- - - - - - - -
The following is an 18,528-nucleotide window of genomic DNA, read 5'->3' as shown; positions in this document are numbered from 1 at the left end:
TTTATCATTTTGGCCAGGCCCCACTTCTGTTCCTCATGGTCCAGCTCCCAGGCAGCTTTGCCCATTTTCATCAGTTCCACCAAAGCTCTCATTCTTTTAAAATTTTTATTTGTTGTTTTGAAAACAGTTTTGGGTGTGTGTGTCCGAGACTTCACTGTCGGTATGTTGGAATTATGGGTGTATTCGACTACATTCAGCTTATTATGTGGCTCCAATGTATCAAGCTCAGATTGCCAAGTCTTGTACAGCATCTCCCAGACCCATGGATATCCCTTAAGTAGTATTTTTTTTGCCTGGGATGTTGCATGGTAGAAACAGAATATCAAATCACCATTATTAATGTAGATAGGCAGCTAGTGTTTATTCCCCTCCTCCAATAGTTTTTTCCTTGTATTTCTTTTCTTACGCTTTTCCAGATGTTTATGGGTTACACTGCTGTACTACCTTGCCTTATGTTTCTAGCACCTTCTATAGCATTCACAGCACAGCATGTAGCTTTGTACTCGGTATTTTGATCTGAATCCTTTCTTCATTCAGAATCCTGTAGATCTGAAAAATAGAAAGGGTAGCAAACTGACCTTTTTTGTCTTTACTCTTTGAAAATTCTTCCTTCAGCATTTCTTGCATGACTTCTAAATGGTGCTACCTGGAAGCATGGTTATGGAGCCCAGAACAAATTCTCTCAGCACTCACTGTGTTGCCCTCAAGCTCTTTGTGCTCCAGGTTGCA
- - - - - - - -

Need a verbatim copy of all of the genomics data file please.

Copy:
The following is an 18,528-nucleotide window of genomic DNA, read 5'->3' as shown; positions in this document are numbered from 1 at the left end:
TTTATCATTTTGGCCAGGCCCCACTTCTGTTCCTCATGGTCCAGCTCCCAGGCAGCTTTGCCCATTTTCATCAGTTCCACCAAAGCTCTCATTCTTTTAAAATTTTTATTTGTTGTTTTGAAAACAGTTTTGGGTGTGTGTGTCCGAGACTTCACTGTCGGTATGTTGGAATTATGGGTGTATTCGACTACATTCAGCTTATTATGTGGCTCCAATGTATCAAGCTCAGATTGCCAAGTCTTGTACAGCATCTCCCAGACCCATGGATATCCCTTAAGTAGTATTTTTTTTGCCTGGGATGTTGCATGGTAGAAACAGAATATCAAATCACCATTATTAATGTAGATAGGCAGCTAGTGTTTATTCCCCTCCTCCAATAGTTTTTTCCTTGTATTTCTTTTCTTACGCTTTTCCAGATGTTTATGGGTTACACTGCTGTACTACCTTGCCTTATGTTTCTAGCACCTTCTATAGCATTCACAGCACAGCATGTAGCTTTGTACTCGGTATTTTGATCTGAATCCTTTCTTCATTCAGAATCCTGTAGATCTGAAAAATAGAAAGGGTAGCAAACTGACCTTTTTTGTCTTTACTCTTTGAAAATTCTTCCTTCAGCATTTCTTGCATGACTTCTAAATGGTGCTACCTGGAAGCATGGTTATGGAGCCCAGAACAAATTCTCTCAGCACTCACTGTGTTGCCCTCAAGCTCTTTGTGCTCCAGGTTGCA